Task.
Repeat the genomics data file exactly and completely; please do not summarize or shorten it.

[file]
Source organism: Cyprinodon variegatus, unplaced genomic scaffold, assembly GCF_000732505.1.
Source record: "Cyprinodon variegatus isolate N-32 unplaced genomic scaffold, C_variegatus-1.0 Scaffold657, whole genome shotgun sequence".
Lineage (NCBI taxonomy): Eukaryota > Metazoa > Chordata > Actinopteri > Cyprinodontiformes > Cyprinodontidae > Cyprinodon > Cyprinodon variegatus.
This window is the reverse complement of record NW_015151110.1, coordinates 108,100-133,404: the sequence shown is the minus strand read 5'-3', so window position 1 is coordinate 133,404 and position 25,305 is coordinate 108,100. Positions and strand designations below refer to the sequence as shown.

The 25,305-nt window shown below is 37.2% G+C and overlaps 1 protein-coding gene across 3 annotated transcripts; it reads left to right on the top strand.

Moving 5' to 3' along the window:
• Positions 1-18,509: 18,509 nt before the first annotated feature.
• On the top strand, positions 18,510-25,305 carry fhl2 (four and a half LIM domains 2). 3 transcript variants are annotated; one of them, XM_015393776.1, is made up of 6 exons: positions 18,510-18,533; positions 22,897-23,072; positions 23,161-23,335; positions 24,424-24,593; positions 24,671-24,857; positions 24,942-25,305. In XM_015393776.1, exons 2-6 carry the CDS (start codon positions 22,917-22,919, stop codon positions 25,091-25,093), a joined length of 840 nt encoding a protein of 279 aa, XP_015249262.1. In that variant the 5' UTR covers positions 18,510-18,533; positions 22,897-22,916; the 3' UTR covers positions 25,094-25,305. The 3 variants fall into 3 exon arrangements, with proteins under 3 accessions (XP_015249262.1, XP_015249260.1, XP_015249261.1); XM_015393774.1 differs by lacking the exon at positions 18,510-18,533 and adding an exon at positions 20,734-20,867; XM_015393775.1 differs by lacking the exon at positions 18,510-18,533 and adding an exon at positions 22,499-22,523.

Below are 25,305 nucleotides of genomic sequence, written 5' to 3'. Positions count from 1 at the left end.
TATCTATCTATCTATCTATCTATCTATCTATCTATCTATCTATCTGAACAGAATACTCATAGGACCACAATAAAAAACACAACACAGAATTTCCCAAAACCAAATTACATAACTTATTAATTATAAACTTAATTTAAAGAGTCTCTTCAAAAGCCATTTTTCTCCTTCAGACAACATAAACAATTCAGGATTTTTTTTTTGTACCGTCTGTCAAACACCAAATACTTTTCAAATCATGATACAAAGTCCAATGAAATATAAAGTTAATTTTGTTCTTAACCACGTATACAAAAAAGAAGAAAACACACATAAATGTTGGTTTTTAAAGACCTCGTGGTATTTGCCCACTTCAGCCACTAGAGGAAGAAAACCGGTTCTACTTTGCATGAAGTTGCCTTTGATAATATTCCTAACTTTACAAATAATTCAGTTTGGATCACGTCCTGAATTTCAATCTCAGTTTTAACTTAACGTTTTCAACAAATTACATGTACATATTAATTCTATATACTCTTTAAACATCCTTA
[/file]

Source organism: Cyprinodon variegatus, unplaced genomic scaffold, assembly GCF_000732505.1.
Source record: "Cyprinodon variegatus isolate N-32 unplaced genomic scaffold, C_variegatus-1.0 Scaffold657, whole genome shotgun sequence".
Lineage (NCBI taxonomy): Eukaryota > Metazoa > Chordata > Actinopteri > Cyprinodontiformes > Cyprinodontidae > Cyprinodon > Cyprinodon variegatus.
This window is the reverse complement of record NW_015151110.1, coordinates 108,100-133,404: the sequence shown is the minus strand read 5'-3', so window position 1 is coordinate 133,404 and position 25,305 is coordinate 108,100. Positions and strand designations below refer to the sequence as shown.

The 25,305-nt window shown below is 37.2% G+C and overlaps 1 protein-coding gene across 3 annotated transcripts; it reads left to right on the top strand.

Moving 5' to 3' along the window:
• Positions 1-18,509: 18,509 nt before the first annotated feature.
• On the top strand, positions 18,510-25,305 carry fhl2 (four and a half LIM domains 2). 3 transcript variants are annotated; one of them, XM_015393776.1, is made up of 6 exons: positions 18,510-18,533; positions 22,897-23,072; positions 23,161-23,335; positions 24,424-24,593; positions 24,671-24,857; positions 24,942-25,305. In XM_015393776.1, exons 2-6 carry the CDS (start codon positions 22,917-22,919, stop codon positions 25,091-25,093), a joined length of 840 nt encoding a protein of 279 aa, XP_015249262.1. In that variant the 5' UTR covers positions 18,510-18,533; positions 22,897-22,916; the 3' UTR covers positions 25,094-25,305. The 3 variants fall into 3 exon arrangements, with proteins under 3 accessions (XP_015249262.1, XP_015249260.1, XP_015249261.1); XM_015393774.1 differs by lacking the exon at positions 18,510-18,533 and adding an exon at positions 20,734-20,867; XM_015393775.1 differs by lacking the exon at positions 18,510-18,533 and adding an exon at positions 22,499-22,523.

Below are 25,305 nucleotides of genomic sequence, written 5' to 3'. Positions count from 1 at the left end.
TATCTATCTATCTATCTATCTATCTATCTATCTATCTATCTATCTGAACAGAATACTCATAGGACCACAATAAAAAACACAACACAGAATTTCCCAAAACCAAATTACATAACTTATTAATTATAAACTTAATTTAAAGAGTCTCTTCAAAAGCCATTTTTCTCCTTCAGACAACATAAACAATTCAGGATTTTTTTTTTGTACCGTCTGTCAAACACCAAATACTTTTCAAATCATGATACAAAGTCCAATGAAATATAAAGTTAATTTTGTTCTTAACCACGTATACAAAAAAGAAGAAAACACACATAAATGTTGGTTTTTAAAGACCTCGTGGTATTTGCCCACTTCAGCCACTAGAGGAAGAAAACCGGTTCTACTTTGCATGAAGTTGCCTTTGATAATATTCCTAACTTTACAAATAATTCAGTTTGGATCACGTCCTGAATTTCAATCTCAGTTTTAACTTAACGTTTTCAACAAATTACATGTACATATTAATTCTATATACTCTTTAAACATCCTTA